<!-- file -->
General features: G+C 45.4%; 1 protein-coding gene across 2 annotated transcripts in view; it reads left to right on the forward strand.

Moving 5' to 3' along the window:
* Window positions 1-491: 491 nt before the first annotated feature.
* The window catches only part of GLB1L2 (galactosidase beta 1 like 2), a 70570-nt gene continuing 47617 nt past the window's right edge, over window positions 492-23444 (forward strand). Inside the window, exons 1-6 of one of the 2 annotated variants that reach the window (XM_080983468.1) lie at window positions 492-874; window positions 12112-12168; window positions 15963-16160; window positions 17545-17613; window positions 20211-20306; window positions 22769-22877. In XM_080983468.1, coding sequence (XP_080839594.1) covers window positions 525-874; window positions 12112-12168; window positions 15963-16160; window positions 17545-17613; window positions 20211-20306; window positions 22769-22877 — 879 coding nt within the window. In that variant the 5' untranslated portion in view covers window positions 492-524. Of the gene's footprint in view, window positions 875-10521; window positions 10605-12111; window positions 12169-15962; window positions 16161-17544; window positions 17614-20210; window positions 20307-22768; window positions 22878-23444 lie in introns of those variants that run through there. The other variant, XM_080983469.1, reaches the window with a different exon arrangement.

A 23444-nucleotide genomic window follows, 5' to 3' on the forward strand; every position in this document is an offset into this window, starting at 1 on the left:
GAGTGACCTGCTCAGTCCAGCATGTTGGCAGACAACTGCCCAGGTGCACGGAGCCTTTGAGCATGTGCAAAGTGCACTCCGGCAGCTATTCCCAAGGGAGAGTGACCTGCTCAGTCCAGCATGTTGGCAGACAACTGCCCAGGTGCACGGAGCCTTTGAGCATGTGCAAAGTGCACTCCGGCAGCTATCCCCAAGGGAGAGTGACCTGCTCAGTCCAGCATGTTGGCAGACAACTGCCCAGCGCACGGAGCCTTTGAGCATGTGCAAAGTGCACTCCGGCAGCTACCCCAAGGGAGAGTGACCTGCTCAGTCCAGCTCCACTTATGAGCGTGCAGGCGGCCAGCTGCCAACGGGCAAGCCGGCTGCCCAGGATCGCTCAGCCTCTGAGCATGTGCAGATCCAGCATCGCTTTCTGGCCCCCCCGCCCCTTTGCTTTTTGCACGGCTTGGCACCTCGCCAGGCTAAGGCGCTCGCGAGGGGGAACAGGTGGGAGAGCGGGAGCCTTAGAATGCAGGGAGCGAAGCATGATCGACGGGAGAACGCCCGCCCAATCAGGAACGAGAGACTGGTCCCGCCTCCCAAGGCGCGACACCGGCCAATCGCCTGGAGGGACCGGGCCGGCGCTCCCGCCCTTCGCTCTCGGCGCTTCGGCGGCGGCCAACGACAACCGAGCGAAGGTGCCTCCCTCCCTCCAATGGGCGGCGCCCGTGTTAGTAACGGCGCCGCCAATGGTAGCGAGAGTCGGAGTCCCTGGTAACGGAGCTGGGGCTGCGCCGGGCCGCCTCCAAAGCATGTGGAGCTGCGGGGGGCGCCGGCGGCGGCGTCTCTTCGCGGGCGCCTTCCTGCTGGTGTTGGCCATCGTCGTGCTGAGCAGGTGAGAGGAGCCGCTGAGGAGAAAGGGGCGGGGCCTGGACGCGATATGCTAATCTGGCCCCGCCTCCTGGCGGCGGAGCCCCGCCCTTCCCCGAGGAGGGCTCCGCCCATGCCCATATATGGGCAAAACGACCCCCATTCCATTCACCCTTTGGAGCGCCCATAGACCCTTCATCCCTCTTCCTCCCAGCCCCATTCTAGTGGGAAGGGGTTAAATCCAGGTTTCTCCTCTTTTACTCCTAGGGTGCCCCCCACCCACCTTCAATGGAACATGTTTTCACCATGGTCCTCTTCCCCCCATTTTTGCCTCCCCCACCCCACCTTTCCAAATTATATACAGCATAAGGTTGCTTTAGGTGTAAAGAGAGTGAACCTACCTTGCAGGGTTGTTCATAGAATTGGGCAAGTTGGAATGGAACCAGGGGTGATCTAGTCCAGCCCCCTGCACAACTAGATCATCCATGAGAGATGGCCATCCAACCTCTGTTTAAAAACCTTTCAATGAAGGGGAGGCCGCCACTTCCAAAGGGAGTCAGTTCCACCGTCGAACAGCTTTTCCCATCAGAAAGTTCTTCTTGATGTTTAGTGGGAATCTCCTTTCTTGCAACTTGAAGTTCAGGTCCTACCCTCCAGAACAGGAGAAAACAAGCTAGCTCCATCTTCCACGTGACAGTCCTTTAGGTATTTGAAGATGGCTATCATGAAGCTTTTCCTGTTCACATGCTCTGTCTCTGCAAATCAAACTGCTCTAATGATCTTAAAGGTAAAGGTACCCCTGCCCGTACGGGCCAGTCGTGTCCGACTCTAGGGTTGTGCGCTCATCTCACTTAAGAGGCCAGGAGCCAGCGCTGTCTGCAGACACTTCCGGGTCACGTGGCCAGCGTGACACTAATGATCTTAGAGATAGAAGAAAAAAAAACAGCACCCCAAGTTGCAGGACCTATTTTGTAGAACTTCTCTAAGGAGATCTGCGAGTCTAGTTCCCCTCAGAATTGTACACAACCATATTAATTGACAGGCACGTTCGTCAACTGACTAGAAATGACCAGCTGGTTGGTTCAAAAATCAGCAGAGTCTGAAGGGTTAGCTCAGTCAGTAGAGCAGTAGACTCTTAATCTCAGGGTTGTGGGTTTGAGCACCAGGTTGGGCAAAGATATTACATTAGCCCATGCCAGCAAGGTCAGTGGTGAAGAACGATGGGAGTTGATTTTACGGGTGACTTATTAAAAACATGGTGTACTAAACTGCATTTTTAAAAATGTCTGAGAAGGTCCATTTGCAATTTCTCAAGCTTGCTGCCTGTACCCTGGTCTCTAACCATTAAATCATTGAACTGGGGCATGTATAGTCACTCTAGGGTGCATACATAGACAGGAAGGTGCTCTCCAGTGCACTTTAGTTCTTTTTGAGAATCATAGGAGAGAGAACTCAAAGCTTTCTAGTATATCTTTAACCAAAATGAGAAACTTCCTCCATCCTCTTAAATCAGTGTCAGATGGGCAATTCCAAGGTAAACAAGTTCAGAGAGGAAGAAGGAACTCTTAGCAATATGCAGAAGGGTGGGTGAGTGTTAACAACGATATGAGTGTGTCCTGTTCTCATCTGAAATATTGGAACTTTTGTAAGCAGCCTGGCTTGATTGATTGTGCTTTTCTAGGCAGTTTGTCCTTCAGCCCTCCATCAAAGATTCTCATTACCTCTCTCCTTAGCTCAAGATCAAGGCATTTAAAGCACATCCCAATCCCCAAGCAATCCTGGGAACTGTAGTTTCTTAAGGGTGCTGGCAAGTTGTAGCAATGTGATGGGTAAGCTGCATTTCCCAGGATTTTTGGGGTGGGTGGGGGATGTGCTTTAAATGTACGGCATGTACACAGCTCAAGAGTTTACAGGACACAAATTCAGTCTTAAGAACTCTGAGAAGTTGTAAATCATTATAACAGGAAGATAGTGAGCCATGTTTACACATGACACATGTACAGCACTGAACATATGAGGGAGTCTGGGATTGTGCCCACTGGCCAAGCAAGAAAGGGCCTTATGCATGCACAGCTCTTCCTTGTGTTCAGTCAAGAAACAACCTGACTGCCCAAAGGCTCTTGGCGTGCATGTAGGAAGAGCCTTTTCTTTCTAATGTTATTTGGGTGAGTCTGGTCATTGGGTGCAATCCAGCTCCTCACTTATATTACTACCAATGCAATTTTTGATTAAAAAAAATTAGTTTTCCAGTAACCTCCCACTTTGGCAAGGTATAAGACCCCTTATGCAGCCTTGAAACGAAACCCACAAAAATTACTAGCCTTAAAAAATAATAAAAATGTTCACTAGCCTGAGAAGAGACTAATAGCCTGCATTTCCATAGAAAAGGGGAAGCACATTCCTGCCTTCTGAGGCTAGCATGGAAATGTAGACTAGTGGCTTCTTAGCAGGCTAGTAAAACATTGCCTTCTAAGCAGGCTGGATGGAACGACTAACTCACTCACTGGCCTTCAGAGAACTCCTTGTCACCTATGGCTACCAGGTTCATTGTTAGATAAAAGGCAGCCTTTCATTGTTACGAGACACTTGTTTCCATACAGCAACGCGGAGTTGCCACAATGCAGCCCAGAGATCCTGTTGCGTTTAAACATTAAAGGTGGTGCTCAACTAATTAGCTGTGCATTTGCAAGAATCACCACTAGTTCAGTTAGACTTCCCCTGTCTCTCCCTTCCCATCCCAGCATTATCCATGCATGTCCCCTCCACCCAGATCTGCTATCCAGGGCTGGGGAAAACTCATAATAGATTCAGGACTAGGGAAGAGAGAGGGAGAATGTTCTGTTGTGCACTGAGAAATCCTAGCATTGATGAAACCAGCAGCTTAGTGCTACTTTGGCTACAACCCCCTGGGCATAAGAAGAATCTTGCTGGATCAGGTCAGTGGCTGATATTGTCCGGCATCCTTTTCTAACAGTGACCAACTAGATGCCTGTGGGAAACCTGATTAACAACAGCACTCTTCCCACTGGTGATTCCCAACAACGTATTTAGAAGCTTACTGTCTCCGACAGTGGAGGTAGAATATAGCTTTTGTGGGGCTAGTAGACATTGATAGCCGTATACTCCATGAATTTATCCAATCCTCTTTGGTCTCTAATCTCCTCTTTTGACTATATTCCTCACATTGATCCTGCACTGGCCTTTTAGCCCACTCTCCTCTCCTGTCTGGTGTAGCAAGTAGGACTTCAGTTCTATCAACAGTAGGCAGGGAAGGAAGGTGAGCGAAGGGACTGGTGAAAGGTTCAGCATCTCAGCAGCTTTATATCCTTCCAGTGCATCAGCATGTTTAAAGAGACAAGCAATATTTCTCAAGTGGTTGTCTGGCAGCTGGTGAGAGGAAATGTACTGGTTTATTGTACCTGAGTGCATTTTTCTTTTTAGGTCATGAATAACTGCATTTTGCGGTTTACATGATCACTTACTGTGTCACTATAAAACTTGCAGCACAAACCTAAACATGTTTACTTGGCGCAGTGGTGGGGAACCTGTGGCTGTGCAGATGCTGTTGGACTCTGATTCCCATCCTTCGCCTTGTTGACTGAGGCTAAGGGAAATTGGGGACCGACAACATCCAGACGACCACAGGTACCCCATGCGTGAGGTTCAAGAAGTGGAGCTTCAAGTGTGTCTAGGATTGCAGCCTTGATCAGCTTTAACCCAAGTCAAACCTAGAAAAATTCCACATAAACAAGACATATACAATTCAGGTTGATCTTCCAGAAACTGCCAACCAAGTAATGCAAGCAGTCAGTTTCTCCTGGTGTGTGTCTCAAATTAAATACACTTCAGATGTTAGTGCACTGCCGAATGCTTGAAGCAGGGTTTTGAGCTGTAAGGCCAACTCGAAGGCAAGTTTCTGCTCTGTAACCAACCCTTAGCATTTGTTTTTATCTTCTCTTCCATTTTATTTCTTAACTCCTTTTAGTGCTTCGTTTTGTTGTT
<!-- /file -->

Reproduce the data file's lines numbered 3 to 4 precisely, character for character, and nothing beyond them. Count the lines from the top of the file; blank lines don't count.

* Window positions 1-491: 491 nt before the first annotated feature.
* The window catches only part of GLB1L2 (galactosidase beta 1 like 2), a 70570-nt gene continuing 47617 nt past the window's right edge, over window positions 492-23444 (forward strand). Inside the window, exons 1-6 of one of the 2 annotated variants that reach the window (XM_080983468.1) lie at window positions 492-874; window positions 12112-12168; window positions 15963-16160; window positions 17545-17613; window positions 20211-20306; window positions 22769-22877. In XM_080983468.1, coding sequence (XP_080839594.1) covers window positions 525-874; window positions 12112-12168; window positions 15963-16160; window positions 17545-17613; window positions 20211-20306; window positions 22769-22877 — 879 coding nt within the window. In that variant the 5' untranslated portion in view covers window positions 492-524. Of the gene's footprint in view, window positions 875-10521; window positions 10605-12111; window positions 12169-15962; window positions 16161-17544; window positions 17614-20210; window positions 20307-22768; window positions 22878-23444 lie in introns of those variants that run through there. The other variant, XM_080983469.1, reaches the window with a different exon arrangement.